A broader but still affordable health care system is certainly needed, but government’s ability to manage and control such a system effectively is doubtful. Further, many of the programs that have been proposed place huge burdens on small businesses while shortchanging consumer choice and individual responsibility. It is far wiser, I think, to create a climate which encourages small business to succeed so that employment rates and salaries would continue to increase. As a result, more and more working Americans could afford to purchase the health care benefits they deserve.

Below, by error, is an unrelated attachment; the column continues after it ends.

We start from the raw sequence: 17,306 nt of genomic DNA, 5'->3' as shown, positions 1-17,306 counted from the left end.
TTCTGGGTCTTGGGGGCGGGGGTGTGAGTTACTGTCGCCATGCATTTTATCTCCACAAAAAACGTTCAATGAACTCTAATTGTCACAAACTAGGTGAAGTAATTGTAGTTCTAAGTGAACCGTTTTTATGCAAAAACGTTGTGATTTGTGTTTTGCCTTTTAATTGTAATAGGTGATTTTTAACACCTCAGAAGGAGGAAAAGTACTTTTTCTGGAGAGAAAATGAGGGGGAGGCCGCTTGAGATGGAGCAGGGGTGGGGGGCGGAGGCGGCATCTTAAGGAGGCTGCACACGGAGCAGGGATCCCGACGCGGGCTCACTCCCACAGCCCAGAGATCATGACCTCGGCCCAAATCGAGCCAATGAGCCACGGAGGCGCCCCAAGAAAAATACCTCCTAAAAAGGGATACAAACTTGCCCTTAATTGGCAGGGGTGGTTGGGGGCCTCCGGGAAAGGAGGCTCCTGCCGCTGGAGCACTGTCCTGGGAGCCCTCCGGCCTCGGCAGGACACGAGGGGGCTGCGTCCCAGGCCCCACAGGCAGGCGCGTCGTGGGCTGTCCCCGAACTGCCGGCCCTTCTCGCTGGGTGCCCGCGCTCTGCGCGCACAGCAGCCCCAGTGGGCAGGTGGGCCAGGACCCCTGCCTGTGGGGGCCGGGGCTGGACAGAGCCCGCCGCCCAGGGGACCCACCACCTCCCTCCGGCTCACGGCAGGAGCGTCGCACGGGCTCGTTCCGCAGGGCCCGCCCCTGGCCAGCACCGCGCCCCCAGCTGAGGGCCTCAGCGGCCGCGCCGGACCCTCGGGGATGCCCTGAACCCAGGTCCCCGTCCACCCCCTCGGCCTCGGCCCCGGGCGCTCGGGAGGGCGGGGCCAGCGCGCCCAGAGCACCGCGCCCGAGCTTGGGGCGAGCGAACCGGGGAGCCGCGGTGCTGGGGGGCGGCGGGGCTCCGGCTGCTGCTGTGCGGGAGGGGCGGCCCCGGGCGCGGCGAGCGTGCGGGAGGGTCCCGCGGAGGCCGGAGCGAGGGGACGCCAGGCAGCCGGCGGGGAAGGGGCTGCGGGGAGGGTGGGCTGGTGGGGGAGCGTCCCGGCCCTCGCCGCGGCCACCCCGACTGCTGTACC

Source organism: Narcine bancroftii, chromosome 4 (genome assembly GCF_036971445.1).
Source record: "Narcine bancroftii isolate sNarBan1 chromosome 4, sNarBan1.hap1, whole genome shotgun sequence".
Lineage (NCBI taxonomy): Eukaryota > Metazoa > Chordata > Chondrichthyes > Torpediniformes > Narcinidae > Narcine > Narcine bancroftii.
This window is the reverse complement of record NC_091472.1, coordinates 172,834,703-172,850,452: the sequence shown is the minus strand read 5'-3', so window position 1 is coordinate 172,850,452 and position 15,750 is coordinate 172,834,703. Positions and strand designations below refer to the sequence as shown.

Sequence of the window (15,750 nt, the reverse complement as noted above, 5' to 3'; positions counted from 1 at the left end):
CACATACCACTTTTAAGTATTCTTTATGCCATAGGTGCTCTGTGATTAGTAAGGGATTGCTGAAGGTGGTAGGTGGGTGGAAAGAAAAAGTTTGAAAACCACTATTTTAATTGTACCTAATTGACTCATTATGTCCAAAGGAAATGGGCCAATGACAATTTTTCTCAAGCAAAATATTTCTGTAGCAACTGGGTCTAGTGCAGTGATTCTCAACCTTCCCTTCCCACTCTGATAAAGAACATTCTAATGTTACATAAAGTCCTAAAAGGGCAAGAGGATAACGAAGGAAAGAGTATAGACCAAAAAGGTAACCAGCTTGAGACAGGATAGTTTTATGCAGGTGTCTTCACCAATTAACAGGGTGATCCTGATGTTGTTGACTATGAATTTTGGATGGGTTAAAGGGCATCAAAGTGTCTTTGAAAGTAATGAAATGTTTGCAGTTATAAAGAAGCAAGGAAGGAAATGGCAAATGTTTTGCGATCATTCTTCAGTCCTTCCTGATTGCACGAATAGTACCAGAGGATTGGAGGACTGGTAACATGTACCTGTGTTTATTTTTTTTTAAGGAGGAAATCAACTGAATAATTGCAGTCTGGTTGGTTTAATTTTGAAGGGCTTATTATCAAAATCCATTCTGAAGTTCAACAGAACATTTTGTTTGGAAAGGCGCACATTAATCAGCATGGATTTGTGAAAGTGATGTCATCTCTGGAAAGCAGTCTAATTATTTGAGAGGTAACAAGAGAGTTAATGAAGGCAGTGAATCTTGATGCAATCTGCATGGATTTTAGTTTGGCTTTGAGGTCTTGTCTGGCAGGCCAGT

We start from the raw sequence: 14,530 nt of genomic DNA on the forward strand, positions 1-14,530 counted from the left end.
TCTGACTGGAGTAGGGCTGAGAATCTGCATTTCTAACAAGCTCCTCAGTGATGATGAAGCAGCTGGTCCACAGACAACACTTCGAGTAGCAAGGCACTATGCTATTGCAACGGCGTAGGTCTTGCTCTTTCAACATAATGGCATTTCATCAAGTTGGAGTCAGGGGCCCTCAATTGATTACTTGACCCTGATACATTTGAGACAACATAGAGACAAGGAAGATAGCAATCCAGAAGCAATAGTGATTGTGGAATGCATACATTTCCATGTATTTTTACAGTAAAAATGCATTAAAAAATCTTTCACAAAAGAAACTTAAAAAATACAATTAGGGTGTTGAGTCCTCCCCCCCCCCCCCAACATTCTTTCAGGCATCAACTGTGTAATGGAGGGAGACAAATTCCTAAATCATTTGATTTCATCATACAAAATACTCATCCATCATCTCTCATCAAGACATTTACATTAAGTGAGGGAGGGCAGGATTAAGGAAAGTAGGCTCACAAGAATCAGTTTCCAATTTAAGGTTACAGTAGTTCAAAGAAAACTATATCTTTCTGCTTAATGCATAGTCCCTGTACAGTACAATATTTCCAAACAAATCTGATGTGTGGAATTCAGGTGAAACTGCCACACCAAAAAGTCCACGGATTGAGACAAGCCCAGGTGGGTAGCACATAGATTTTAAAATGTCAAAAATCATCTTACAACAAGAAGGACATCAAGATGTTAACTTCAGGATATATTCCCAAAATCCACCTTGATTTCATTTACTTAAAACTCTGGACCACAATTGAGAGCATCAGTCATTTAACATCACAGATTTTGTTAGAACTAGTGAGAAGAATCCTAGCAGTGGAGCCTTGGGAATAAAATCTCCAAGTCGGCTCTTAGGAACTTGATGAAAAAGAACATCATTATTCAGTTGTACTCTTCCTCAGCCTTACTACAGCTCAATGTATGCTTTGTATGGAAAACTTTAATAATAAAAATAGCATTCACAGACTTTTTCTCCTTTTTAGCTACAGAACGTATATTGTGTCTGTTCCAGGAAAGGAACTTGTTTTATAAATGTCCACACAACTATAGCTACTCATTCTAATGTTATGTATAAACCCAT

The bottom line in all of this is that small business owners—the entrepreneurial pioneers who built this country—are still critical to both the American economy and to society in general. Just as entrepreneurs have played a vital role in the American past, they are also the key to the American future. Entrepreneurs provide inventions, products, services and jobs that enhance the quality of our lives and our national prosperity. Perhaps most importantly, entrepreneurs pass on to the next generation the core values and stability that our society so desperately needs—a concept that must be recognized by our nation’s policymakers. Entrepreneurs are hardworking and industrious, because they know they must produce something in order to sell it. They are frugal managers rather than spendthrifts, because they have to meet payroll and pay their bills every month. They are considerate and helpful toward others, because it is their habit to satisfy the wants and needs of customers. They prize quality because they know it determines value.